The Toronto Raptors held their penultimate pre-draft workout with media availability on Sunday. The session was originally expected to wrap up an expedited yet lengthy process, but the Raptors opted to add a workout for Tuesday, too.
And there are two names that jump out from this group (and three if you’re a big March Madness fan). Malachi Richardson, whose stock is all over the place and really tough to peg down right now, is a really intriguing name if you’re the type to swing for upside (like your boy), and Dorian Finney-Smith becomes just the second player to come in for a second workout. Considering the other was Stefan Jankovic, a local product who’s probably only being considered as an organization player at this point, DFS (aka DraftKing?) may be the first player we can call a potential target who’s visited a second time.
It’s not a coincidence that those two were matched up, by the way. Finney-Smith’s first workout left the Raptors comfortable that he’d be able to push Richardson at both ends of the floor, and when Finney-Smith was willing to return, it was a no-brainer for Toronto.
“Absolutely,” assistant general manager Dan Tolzman said. “You’ve gotta think of the kind of guy Malachi’s gonna face in the NBA on a nightly basis, and they’re guys like Dorian, guys that are out there to do nothing but try to stop him. Definitely a kind of two-way comparison between the two. It was really a good matchup.”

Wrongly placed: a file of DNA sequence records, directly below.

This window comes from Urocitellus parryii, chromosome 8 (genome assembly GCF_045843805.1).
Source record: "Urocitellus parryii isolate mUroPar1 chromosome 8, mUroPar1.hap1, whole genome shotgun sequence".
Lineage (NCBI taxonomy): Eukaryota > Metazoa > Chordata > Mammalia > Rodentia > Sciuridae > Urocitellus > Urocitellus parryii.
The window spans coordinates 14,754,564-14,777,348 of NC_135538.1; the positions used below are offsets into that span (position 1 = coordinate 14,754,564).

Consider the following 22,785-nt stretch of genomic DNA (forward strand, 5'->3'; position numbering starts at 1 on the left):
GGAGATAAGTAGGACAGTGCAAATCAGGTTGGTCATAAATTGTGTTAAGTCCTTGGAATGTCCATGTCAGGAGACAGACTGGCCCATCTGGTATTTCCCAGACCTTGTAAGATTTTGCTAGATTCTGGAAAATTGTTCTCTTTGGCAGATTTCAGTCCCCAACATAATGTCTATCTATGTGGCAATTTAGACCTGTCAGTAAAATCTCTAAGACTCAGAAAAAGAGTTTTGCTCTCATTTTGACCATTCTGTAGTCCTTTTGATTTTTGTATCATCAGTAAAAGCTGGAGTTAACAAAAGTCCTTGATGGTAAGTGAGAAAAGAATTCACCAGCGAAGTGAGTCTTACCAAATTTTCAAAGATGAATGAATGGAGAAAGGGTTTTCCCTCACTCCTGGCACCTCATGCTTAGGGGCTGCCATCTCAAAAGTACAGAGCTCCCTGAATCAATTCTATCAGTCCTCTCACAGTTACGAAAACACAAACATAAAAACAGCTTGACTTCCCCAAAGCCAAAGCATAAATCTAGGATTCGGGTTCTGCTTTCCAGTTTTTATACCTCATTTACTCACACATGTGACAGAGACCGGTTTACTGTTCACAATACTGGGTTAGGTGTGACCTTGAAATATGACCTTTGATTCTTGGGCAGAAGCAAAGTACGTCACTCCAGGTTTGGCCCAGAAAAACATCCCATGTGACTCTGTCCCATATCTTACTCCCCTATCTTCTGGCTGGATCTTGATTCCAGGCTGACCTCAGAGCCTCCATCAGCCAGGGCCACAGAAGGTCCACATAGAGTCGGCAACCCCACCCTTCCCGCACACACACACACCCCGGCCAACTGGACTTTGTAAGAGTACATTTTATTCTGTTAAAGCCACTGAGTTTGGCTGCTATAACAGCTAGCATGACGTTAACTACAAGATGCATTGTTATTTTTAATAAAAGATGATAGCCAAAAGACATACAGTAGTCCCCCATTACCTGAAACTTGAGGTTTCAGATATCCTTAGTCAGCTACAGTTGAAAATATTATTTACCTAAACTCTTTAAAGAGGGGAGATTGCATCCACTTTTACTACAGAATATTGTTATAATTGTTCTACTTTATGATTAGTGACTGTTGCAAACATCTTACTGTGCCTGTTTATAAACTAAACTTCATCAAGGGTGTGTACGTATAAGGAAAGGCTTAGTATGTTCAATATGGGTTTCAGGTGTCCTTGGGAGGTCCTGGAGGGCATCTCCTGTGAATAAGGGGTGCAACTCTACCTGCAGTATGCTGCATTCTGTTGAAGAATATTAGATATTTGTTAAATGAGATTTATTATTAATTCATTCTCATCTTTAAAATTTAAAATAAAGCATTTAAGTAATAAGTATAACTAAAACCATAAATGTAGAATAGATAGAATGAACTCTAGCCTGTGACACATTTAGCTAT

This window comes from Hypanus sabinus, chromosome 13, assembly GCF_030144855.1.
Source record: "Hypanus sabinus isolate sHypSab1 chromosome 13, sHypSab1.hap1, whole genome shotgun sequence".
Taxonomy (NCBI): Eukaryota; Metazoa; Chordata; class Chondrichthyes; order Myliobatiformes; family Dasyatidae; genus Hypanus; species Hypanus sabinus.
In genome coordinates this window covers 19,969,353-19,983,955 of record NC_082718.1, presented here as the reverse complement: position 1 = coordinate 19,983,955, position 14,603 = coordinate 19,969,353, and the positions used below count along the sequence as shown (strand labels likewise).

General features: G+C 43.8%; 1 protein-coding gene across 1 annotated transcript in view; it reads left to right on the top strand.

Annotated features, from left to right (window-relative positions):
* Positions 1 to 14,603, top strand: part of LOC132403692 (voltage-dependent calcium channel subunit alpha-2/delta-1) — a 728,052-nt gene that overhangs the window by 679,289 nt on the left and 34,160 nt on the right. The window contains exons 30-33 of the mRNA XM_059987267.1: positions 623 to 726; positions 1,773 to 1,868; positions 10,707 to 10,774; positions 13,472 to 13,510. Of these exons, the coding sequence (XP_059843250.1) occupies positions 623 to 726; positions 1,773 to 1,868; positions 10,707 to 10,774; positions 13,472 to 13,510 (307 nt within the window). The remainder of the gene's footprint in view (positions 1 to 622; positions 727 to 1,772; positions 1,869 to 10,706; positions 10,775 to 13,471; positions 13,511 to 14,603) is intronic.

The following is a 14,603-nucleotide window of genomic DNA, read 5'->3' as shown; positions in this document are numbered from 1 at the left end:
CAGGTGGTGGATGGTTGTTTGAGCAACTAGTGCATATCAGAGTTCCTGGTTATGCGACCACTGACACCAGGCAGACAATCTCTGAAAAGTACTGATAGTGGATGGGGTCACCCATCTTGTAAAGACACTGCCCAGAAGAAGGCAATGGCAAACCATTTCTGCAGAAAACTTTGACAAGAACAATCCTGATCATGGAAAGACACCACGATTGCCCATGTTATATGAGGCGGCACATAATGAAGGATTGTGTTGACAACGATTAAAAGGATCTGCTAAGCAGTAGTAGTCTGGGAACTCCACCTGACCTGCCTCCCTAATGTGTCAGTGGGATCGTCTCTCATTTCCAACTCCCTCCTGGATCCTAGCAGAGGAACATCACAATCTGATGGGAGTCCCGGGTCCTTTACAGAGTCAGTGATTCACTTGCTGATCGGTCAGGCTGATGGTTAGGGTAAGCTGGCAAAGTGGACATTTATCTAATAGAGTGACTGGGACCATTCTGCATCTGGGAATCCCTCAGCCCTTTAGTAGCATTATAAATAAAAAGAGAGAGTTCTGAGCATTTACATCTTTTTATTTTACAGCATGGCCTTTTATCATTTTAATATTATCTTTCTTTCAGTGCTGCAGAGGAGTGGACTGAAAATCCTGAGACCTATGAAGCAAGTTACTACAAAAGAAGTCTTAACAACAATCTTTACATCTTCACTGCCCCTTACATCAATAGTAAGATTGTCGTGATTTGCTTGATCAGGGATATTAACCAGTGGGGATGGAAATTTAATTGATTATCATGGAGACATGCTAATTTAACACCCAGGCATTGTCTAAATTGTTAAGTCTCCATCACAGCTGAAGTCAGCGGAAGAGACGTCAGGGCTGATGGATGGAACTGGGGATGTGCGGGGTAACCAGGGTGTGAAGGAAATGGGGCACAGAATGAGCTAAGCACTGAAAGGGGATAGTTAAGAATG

“We went at each other the whole workout. He made it tough on me and I made it tough on him,” Finney-Smith said of Richardson.
Also interesting? Two of the three players who worked out and are on the draft radar (Richardson and Fred VanVleet) could join elite company as just the fourth and fifth players in the last 31 years to be drafted immediately following a season in which they shot under 40 percent on twos. That is, uhh, something.
Here’s the full list of players who attended the workout:
|Trey Freeman||Guard||6-2||Old Dominion|
|Fred VanVleet||Guard||6-0||Wichita State|
|Venky Jois||Forward||6-8||Eastern Washington|
Chad Ford Rank: Unranked, DraftExpress Rank: Unranked
The 23-year-old measured with a 6-foot-4 wingspan at the Portsmouth Invitational, but even with that bit of length, you’d qualify the 177-pounder as diminutive. The transfer from Campbell to Old Dominion after two seasons agreed with him from a scoring perspective, but his assist rate declined and he never solidified himself as a long-range shooter despite a fair number of attempts. There might be some microwave man potential here, but it’s tough to see Freeman as an efficient scoring option without some overseas or D-League seasoning.
Chad Ford Rank: 60, DraftExpress Rank: 85